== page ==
3. “SOA is not mature enough”
And here’s another general misconception: “Enterprise services are new and not tested”. While there are plenty of reasons that dispute this claim, a detailed explanation goes beyond this particular blog topic. There have definitely been enough success stories and evidence over the past couple of years which point to enterprise services being very capable of enabling appropriate, technically solid, and reliable solutions for customers over the years.
4. Uninformed statements from the SOA Nay-sayers
Another reason why ECC’s capabilities around SOA have not completely caught on is just plain skepticism and denial. Hearing things like, “Everything should be done by configurations” and “SOA is still a marketing hype” simply come across as uninformed statements, and would suggest that there is a big learning curve in store for the owners of these kinds of statements.
And finally, the lagging adoption of ECC is also due to folk’s prevailing mode of tactical thinking rather than long-term or strategic ways of thinking. The focus instead, tends to be on fast and cost-effective implementation (to the extent that the word “accelerated” sometimes frightens me when it comes to describing project methodologies/approaches). It’s like saying “Let’s just go with the quick-fix approach instead of tackling the bigger issues”.
In other words, people choose to launch into a 4 to 6-month rapid-implementation without pausing for a minute to think about how that implementation might (or might not!) be able to support new product launches down the line, or perhaps how it would impact the merger that the company might be going through in couple of years. I’m not trying to undermine the need at times for cost-effective and short lifecycle implementations, but rather am pointing out the need to keep the larger, more long-term direction of an organization in sight.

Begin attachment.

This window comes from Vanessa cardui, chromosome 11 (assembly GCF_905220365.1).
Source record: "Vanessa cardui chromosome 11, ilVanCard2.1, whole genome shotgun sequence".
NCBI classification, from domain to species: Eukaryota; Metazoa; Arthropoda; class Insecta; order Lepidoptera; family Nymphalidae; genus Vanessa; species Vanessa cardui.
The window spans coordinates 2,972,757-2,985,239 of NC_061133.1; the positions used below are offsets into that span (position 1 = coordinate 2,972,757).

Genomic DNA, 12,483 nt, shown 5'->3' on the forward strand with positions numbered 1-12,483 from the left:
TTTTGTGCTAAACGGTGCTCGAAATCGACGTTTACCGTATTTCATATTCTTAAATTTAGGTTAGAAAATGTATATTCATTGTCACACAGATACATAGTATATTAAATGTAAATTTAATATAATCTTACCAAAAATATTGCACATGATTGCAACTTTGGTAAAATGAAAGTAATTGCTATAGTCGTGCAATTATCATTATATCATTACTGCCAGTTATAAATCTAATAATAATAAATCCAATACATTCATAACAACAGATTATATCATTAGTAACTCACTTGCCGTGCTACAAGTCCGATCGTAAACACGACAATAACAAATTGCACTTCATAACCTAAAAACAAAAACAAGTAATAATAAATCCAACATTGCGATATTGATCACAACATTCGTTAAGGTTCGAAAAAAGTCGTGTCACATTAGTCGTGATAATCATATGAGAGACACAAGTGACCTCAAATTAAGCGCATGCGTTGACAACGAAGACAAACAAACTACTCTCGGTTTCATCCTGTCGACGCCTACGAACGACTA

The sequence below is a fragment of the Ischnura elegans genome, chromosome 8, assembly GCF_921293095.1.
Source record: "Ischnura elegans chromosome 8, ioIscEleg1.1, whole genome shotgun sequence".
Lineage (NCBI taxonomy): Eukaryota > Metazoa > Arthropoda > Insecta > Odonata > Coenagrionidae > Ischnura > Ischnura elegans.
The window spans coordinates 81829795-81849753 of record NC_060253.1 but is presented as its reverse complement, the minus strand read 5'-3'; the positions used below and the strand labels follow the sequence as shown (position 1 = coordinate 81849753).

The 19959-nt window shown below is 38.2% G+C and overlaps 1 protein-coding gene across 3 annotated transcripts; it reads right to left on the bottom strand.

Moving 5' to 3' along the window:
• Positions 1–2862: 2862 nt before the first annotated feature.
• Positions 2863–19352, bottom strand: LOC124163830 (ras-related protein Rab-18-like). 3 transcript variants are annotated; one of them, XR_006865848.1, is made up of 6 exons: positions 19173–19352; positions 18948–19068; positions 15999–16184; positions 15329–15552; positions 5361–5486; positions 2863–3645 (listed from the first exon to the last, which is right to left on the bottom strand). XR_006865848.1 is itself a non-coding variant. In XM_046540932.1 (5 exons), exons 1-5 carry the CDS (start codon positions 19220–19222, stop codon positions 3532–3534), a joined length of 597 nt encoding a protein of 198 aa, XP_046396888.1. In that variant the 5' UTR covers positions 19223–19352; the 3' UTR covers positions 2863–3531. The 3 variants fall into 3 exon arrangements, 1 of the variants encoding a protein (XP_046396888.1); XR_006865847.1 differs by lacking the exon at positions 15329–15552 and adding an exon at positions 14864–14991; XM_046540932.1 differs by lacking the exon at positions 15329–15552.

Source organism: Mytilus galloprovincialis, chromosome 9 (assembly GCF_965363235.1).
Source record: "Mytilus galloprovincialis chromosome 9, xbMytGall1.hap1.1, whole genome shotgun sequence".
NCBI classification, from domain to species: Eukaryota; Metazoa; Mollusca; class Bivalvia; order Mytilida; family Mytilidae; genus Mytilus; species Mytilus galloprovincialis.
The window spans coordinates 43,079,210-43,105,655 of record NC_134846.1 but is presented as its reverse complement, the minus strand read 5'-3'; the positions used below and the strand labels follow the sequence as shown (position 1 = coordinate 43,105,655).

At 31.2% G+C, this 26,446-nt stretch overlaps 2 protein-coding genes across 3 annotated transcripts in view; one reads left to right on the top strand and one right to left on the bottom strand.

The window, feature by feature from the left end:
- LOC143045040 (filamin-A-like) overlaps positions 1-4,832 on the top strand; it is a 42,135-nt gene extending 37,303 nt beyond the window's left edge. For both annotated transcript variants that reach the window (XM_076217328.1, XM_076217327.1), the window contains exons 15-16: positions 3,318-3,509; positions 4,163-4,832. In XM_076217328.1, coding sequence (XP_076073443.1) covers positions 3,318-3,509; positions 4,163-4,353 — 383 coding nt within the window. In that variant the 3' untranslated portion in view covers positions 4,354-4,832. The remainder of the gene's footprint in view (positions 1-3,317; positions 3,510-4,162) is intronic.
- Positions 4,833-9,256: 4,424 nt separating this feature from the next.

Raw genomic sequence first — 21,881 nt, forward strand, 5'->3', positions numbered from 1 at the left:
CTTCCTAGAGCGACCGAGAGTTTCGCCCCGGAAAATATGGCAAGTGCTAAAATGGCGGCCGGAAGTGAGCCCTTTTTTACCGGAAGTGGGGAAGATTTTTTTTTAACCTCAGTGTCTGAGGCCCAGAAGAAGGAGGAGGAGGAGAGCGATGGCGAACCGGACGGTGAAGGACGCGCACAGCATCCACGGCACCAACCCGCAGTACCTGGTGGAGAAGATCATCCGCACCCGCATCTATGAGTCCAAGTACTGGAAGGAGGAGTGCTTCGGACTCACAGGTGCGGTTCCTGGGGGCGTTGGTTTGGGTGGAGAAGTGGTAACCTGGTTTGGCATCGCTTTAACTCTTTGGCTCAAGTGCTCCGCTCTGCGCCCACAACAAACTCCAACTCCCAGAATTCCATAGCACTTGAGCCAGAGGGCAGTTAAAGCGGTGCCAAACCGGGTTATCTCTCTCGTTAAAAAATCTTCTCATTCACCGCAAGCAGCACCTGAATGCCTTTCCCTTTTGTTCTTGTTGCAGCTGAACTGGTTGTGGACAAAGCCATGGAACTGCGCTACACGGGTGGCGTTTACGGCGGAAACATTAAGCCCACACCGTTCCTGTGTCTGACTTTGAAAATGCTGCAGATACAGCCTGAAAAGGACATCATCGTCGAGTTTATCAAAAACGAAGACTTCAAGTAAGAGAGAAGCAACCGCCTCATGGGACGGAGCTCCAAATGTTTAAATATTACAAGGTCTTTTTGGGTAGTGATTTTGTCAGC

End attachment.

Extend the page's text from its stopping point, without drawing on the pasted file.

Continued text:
Some ‘work-arounds’ with these above-mentioned challenges
The key here (especially in terms of the preceding example) is to involve strategic-thinking and enterprise architect-based roles from the very get-go (even before the implementation’s start), in order to keep a broader perspective in sight when making solution-driven decisions.
In my real-world experience educating about new approaches that move away from the ‘R/3 way’ of doing things to both practitioners and customers, there have been many times when it was better to avoid using the acronym “SOA” altogether. It’s as if a negative connotation has been attached to SOA (mainly due to the reasons listed above). Instead, the best approach is sometimes to bring the focus primarily on ‘Enterprise Services’ or ‘Web Services’ which people seem to be more receptive to, rather than referring directly to the term ‘SOA’. This whole idea was very eloquently explained in another blog called “SOA is Dead”.
However the education process unfolds (with or without the word ‘SOA’), it’s better to learn about these new approaches sooner rather than later, and by whatever means possible. Keep in mind that SOA is as much a part of ECC as the Business Suite is, so let’s wave goodbye to R/3 and welcome all that ECC and its counterpart SOA bring to the table.
It’s also worth pointing out that SAP is really ahead of its competitors in terms of service-enabling its core ERP platform. We should really leverage these benefits in the solutions we develop and provide to customers as much as possible.